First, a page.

Hiking: The wisdom of turning back

By Ed Parsons
In New England, climbing Mount Washington in the winter has become a well known and respected objective, prompting thousands to try — either on a guided climb or on their own.
The wisdom of turning back on a winter attempt of Mount Washington is respected, and the stories of those who ignored the signs and didn't — putting themselves and others in danger — is one of the most documented subjects in mountain literature.
Few winter months go by without climbers turning back, and not getting to the top. That is a good thing, and a sign that common sense combined with years of public education has worked to an extent.
However when it happens to you, like it did to me this Wednesday morning, you know firsthand both the temporary frustration, and the apparent wisdom of your actions.
That morning, I thought about my plans. The temps were mild, and the desire to get outside strong. I knew that Thursday would be a better day weather-wise. Mount Washington was supposed to start clearing up on Wednesday, but not totally. Yet unsettled weather can make for an interesting hike, especially if getting to the top is not a top priority.
I decided to go.
In the valley it was partly cloudy and blue, but I drove up to Pinkham Notch into the clouds. It had snowed a few inches on the mountain the previous few days, and wind in the last 24 hours had blown a lot of it down onto the eastern side. When I started up the Tuck Trail at 6:30 a.m., I walked in a couple inches of fresh virgin snow. At the first bend, I joined the fresh snowmobile track of the USFS Snow Ranger, up earlier to check avalanche conditions.
Some people hate the steady uphill of the lower Tuck Trail, but like many I let it work for me, using it as a gauge for how I will do later. I finally turned off onto the Huntington Ravine Fire Road, and in a few hundred feet, approached the orange sign for the winter Lion Head Trail.
Although hikers had climbed the winter Lion Head Trail the day before, the wind had blown snow down the east side all night, obliterating their tracks. There was four or five inches of fresh snow in the sunken track of the trail. I walked easily enough up to the bottom of the steep section, took off my MICROspikes and snapped full crampons on my plastic boots.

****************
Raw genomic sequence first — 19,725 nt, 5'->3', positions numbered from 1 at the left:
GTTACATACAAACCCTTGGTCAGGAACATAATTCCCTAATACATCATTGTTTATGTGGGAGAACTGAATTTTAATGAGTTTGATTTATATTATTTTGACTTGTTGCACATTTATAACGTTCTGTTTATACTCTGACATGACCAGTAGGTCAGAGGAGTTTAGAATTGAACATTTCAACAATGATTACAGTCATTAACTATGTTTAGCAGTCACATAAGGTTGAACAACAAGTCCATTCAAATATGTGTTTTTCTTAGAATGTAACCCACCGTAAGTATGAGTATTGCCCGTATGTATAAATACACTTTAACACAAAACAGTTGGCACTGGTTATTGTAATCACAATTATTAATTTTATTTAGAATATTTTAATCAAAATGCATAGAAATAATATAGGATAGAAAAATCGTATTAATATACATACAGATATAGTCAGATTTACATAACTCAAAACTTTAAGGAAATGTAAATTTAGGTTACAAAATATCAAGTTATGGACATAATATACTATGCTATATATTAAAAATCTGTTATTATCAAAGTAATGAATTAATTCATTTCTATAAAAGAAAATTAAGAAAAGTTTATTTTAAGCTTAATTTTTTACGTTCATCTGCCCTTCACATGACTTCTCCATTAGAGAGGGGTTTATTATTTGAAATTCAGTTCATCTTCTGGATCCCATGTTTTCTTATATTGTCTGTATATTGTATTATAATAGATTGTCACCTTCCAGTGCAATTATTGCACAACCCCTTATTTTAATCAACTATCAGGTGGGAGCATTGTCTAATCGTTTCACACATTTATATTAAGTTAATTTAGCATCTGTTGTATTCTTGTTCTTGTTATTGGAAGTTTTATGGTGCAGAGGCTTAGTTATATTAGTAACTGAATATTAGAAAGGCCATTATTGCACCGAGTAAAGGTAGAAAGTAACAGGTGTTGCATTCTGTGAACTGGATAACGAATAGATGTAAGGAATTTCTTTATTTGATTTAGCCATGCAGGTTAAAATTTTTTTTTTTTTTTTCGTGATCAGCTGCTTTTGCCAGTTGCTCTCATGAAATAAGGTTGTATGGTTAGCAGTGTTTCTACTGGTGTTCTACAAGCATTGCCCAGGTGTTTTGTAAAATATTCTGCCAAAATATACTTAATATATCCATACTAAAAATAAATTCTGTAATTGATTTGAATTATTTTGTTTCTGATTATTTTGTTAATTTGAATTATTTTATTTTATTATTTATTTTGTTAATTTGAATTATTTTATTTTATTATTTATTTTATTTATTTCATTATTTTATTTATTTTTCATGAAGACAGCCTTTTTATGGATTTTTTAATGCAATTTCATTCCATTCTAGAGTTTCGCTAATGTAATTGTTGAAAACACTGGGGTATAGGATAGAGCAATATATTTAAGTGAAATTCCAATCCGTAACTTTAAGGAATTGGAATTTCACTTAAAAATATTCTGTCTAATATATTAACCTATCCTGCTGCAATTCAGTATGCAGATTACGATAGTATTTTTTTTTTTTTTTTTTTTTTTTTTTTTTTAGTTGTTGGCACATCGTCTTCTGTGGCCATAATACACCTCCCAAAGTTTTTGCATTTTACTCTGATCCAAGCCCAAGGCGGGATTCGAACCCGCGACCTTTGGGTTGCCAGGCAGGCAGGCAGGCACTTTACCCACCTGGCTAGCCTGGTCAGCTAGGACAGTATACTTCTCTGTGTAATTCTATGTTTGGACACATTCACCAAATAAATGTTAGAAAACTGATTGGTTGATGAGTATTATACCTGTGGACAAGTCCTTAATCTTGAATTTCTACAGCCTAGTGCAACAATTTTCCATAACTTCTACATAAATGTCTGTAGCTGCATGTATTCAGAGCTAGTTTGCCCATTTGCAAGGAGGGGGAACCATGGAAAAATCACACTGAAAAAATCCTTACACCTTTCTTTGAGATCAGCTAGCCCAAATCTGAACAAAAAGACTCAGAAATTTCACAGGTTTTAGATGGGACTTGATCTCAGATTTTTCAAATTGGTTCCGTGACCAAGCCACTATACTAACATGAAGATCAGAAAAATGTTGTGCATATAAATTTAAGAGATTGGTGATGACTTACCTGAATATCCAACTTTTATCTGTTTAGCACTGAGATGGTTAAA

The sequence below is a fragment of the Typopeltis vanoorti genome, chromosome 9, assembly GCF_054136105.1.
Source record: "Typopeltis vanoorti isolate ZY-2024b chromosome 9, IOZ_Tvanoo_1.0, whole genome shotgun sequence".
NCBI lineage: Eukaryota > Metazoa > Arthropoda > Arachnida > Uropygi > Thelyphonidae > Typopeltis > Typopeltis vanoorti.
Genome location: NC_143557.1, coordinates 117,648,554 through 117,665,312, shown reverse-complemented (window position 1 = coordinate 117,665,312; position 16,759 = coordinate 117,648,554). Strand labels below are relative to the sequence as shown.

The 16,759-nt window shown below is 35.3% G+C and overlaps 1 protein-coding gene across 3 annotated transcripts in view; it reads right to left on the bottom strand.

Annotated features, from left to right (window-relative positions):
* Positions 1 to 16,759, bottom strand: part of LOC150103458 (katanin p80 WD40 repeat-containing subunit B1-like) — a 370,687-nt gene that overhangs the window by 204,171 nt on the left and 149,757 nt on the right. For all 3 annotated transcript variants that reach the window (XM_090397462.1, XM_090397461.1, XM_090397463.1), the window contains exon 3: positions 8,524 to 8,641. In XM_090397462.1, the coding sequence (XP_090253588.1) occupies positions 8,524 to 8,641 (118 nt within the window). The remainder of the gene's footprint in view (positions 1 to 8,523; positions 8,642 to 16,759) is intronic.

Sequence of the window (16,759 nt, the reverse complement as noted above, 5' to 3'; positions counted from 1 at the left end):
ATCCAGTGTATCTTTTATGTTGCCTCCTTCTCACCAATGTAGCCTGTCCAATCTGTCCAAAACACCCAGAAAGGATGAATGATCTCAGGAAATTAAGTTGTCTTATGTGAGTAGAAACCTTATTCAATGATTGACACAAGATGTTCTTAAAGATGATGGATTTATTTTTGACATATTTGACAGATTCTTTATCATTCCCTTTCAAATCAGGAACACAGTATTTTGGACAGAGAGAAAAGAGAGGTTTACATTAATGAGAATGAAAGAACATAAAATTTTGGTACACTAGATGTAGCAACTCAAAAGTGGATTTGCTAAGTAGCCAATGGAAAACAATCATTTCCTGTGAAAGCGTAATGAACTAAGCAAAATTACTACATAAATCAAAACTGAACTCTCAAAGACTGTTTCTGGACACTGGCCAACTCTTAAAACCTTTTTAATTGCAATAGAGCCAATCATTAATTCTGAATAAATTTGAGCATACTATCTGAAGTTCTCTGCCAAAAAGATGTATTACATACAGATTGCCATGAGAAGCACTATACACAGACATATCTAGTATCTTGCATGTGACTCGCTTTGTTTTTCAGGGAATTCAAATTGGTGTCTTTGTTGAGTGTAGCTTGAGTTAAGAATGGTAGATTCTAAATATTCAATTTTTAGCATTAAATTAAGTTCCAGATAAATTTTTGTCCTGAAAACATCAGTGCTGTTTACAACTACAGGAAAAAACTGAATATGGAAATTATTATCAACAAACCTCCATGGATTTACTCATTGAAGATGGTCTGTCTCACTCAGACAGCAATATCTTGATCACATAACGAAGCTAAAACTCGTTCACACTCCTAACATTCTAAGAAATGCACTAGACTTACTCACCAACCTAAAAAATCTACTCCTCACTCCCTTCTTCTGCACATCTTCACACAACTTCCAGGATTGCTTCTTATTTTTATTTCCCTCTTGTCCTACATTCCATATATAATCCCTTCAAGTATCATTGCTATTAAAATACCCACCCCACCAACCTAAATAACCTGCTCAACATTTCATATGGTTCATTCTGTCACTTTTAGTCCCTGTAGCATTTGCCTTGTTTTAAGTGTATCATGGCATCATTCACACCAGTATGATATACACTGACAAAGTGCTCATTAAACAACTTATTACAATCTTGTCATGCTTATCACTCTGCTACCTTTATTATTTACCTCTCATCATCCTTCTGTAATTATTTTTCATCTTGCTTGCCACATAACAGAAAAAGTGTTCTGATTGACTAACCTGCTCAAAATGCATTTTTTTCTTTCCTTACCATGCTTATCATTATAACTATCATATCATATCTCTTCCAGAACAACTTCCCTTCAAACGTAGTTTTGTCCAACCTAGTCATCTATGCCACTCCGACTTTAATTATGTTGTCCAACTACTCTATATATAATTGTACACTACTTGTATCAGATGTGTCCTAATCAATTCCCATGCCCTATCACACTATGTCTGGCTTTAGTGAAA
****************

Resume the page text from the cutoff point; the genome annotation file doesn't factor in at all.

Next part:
I don't think I have ever climbed the steep part of the winter Lion Head Trail in fresh virgin snow, and it was fun and exciting. However, the section above that to timberline, often blown in with some fresh snow, had more than usual and was tiring.
The windblown landscape above timberline was a release from the new snow. I headed up to the top of Lion Head, my crampons scratching on rocks covered with ice feathers. A slit of blue sky directly above looked like the "Pinkham window," when wind coming over the mountain from the west circles downward on the east side, opening up a narrow window in the clouds.
It got windier near the top of Lion Head, and I knew it was howling just above that. Just below the top, I stood in a flat sheltered spot I had used many times over the years, and donned a face mask and goggles to compliment my hooded parka. Then I stepped into the wind to walk on the flat Alpine Garden, next to the drop off into Tuckerman Ravine. Beyond that, the summit cone would likely afford considerable protection from the west wind.
That flat section was gnarly. The previous rain had melted any seasonal accumulation there, making it, as I described later to three upward bound hikers I met on my way down, like "summer conditions with ice feathers."
Finally I reached a trail junction near the bottom of the summit cone. The wind died considerably. But the trail through the stunted forest at the base of the cone was blown in with deep snow, and hard to find. I found it, but knew there would be a lot of fresh snow to plow through starting up the cone, and maybe all the way to the top. Did I want to climb through that?
I stopped, then kept going, then stopped again. No I didn't want to plow through it. Yet part of me wanted to get to the top, to complete the mysterious ritual of climbing a mountain. I had to let my mind stop, and let my body tell me what to do. It said turn around.
Walking back on the flats was much easier with the wind behind me. Just below Lion Head the wind dropped completely for a while. The sun hit the eastern slope, then disappeared. I finally felt able to take out my camera and take a few pictures.